By Airman 1st Class Charles Welty, Air University Public Affairs
/ Published October 05, 2018
The 42nd Security Forces Squadron honors military working dog Wotan with a memorial service September 18, 2018, on Maxwell Air Force Base, Alabama. Wotan, an explosive detection dog with more than eight and a half years of service to the U.S. Air Force, had advanced medical issues that the kennel master and veterinarians determined were already too developed for the dog to continue serving. (U.S. Air Force photo by Cassandra Cornwell)
Airman 1st Class Devin Hopkins, 42nd Security Forces Squadron Military Working Dog handler, speaks during the memorial service for his dog Wotan, Sept. 18, 2018, on Maxwell Air Force Base, Alabama. Despite being told not to get too close to the dogs, Hopkins said that he developed a strong bond with this dog, which helped them form an impressive track record while serving at Maxwell. (U.S. Air Force photo by William Birchfield)
The cage and official photo of Wotan, a military working dog, are displayed during his memorial service, Sept. 18, 2018, on Maxwell Air Force Base, Alabama. Airmen and leadership from around Maxwell gathered to show their respect for their fallen teammate during his memorial. (U.S. Air Force photo by William Birchfield)
A staff sergeant salutes the cage of Wotan, a military working dog, during his memorial service, Sept. 18, 2018, on Maxwell Air Force Base, Alabama. During this memorial, members of the 42nd Security Forces Squadron shared how much Wotan will be missed and how his legacy will live on. (U.S. Air Force photo by Cassandra Cornwell)
The 42nd Security Forces Squadron held a memorial service for a deceased military working dog, Sept. 18, 2018, on Maxwell Air Force Base, Alabama.
Wotan, an explosive detection dog with more than eight and a half years of service to the U.S. Air Force, had advanced medical issues that the kennel master and veterinarians determined were already too developed for the dog to continue serving.
During the memorial, Airmen and leadership from around the installation gathered to pay their respects for their fallen teammate. Speakers shared how much respect they had for this dog and how his legacy will live on.
“I was pretty close with him,” said Airman 1st Class Devin Hopkins, 42nd SFS and previous handler for Wotan. “When you go through K-9 school, they teach to not treat these dogs like pets because they are tools for the U.S. Air Force. But when it’s your dog and you’re the handler, you still want that bond because that’s somebody that you trust with your life and they trust you with theirs.”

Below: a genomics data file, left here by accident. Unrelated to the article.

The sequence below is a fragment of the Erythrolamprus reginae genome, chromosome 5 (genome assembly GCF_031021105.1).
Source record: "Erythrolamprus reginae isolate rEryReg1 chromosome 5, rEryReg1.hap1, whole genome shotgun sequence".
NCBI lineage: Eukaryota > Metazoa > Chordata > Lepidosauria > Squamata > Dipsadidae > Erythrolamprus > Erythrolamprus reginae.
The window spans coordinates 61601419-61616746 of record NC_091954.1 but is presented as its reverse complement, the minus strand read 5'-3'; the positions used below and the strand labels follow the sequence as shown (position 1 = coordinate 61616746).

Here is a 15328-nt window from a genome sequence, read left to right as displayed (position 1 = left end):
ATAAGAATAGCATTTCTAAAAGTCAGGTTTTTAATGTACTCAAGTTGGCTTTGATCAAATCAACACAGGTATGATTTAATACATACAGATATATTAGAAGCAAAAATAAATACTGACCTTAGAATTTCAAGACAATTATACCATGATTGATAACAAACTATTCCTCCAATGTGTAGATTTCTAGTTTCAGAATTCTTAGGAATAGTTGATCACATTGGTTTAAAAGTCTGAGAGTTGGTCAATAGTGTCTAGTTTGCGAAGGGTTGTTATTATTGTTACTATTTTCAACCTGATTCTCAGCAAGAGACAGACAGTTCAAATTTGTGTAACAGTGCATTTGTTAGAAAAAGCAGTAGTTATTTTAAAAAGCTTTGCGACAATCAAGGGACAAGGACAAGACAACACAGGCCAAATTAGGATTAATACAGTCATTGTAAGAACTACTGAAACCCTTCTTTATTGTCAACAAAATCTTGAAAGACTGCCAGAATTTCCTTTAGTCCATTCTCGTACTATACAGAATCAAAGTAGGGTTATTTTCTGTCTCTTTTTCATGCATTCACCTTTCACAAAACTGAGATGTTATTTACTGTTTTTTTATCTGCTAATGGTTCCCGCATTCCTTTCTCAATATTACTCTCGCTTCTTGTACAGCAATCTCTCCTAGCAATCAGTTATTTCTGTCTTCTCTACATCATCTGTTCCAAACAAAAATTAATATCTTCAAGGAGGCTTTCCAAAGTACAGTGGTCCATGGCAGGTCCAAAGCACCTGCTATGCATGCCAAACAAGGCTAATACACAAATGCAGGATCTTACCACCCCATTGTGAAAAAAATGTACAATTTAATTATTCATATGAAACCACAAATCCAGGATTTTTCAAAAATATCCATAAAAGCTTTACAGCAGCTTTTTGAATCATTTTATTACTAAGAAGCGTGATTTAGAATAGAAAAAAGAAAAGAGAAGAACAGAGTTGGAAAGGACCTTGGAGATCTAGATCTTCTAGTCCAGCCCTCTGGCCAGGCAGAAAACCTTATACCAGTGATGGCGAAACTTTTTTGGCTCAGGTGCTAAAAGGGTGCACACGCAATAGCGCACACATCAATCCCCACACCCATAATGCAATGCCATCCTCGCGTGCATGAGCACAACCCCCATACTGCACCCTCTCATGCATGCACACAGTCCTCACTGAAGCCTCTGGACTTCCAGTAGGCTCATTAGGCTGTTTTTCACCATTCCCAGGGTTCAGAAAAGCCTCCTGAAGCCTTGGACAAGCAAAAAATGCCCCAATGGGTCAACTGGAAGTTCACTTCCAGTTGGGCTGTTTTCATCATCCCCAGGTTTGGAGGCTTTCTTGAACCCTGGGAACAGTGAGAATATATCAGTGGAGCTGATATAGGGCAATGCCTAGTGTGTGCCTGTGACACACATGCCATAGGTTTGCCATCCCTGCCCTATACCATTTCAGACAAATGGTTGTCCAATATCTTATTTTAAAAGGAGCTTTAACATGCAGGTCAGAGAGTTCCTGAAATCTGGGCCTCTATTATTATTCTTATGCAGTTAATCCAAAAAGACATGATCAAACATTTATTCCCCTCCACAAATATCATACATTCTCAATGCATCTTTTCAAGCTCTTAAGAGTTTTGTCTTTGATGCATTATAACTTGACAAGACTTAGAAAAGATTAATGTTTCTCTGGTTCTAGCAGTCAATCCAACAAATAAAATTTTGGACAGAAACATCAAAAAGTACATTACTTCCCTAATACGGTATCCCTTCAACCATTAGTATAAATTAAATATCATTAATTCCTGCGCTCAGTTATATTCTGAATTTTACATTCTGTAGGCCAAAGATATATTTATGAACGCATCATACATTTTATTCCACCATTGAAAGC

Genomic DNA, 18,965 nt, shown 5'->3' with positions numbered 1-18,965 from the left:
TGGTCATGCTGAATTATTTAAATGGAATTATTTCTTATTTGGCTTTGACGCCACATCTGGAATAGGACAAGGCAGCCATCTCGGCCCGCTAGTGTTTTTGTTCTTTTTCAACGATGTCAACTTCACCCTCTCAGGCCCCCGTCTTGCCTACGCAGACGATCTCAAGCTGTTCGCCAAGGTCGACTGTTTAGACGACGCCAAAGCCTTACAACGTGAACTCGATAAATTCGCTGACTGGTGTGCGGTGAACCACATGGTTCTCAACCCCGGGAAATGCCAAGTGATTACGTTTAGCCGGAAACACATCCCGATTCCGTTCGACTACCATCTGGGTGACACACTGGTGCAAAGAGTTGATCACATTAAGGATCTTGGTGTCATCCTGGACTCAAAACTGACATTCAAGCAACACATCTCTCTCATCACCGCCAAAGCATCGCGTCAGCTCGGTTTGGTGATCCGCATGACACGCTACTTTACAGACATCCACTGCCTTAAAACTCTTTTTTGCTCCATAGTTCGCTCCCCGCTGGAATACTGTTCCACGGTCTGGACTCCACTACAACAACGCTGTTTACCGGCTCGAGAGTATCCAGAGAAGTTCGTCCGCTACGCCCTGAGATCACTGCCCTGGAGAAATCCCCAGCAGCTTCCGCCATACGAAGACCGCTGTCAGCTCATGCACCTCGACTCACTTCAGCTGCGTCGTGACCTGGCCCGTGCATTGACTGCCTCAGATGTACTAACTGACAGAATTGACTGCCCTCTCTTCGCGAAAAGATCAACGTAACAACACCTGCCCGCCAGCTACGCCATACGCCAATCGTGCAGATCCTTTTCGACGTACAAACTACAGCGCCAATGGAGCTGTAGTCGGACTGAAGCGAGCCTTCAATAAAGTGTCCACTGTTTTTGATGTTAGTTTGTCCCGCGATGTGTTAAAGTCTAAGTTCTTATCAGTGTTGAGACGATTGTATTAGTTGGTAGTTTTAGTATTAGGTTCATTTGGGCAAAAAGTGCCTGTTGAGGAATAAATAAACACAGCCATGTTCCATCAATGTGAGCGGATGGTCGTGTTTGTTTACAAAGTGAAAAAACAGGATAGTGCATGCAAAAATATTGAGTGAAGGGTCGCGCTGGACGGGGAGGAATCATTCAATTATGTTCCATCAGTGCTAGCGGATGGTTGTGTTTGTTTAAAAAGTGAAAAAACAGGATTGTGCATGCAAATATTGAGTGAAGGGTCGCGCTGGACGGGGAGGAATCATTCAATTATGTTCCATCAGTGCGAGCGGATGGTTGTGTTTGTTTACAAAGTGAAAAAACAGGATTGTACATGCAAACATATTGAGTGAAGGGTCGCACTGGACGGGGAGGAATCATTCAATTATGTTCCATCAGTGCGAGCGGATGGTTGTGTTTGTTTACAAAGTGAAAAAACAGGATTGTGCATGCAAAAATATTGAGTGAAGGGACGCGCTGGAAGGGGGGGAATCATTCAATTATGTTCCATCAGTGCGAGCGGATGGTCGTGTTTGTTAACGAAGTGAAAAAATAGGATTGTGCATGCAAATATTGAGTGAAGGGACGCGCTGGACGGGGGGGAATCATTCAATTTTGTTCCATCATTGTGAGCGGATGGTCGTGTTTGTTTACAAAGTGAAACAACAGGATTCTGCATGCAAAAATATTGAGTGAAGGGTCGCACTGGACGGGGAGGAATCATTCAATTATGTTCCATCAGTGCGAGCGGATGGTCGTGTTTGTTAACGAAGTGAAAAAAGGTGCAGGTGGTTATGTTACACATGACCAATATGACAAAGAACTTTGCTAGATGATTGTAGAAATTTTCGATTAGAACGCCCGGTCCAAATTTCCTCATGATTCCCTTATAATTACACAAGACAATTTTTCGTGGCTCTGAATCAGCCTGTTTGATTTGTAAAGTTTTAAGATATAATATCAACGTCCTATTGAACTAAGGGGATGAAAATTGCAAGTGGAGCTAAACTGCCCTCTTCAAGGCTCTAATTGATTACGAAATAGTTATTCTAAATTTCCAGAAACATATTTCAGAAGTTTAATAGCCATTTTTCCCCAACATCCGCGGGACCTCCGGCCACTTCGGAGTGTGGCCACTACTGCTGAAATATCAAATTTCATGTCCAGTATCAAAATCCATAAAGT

Hopkins said that having this bond with his partner provided many benefits to their relationship, such as the sense that he could talk to this dog about anything going on in his life.
“Whatever I may be going or stressing through, even though I knew he was not listening, it just felt like he was,” he said. “It’s just amazing you have that person you work with eight or 12 hours a day, depending on the shift, that you’re probably with more than you are with your family. It really is good to have that bond because you know that he is going to do what he needs to do in order to protect you.”
Despite retiring about a year earlier than the average MWD, Wotan proved his value over his near decade of service through successful missions both local and abroad, according to Hopkins. He recalled a specific mission he went on with Wotan, which he said will certainly remain one of the most memorable.
The mission brought Hopkins and Wotan to Atlanta in order to work with the Secret Service to prepare for the arrival of President Donald Trump and his family before his speech at a convention at the Georgia World Congress Center in 2017.
“When we were in the hotel the night before the event, it was about three or four in the morning and I had to be up at eight for work, so I was ready for bed,” Hopkins said. “I looked over at Wotan and he was just over there rolling around. By the time I was in bed trying to get some sleep, Wotan jumped up next to me and was throwing his paws on me trying to play. Once he knows you and trusts you, he is very lovable.”
Hopkins said that part of what made this experience so memorable for him was the fact that it was his very first mission as a K-9 handler.
Other than the mission in Atlanta, Hopkins and Wotan performed sweeps of many local forums such as the Crampton Bowl in preparation for visits from distinguished visitors.
“Every day was a good feeling with him,” Hopkins said. “Every day was something different. Riding in the patrol vehicle, I would sometimes leave the cage open and he would just poke his head out right next to me and just be looking forward with me.”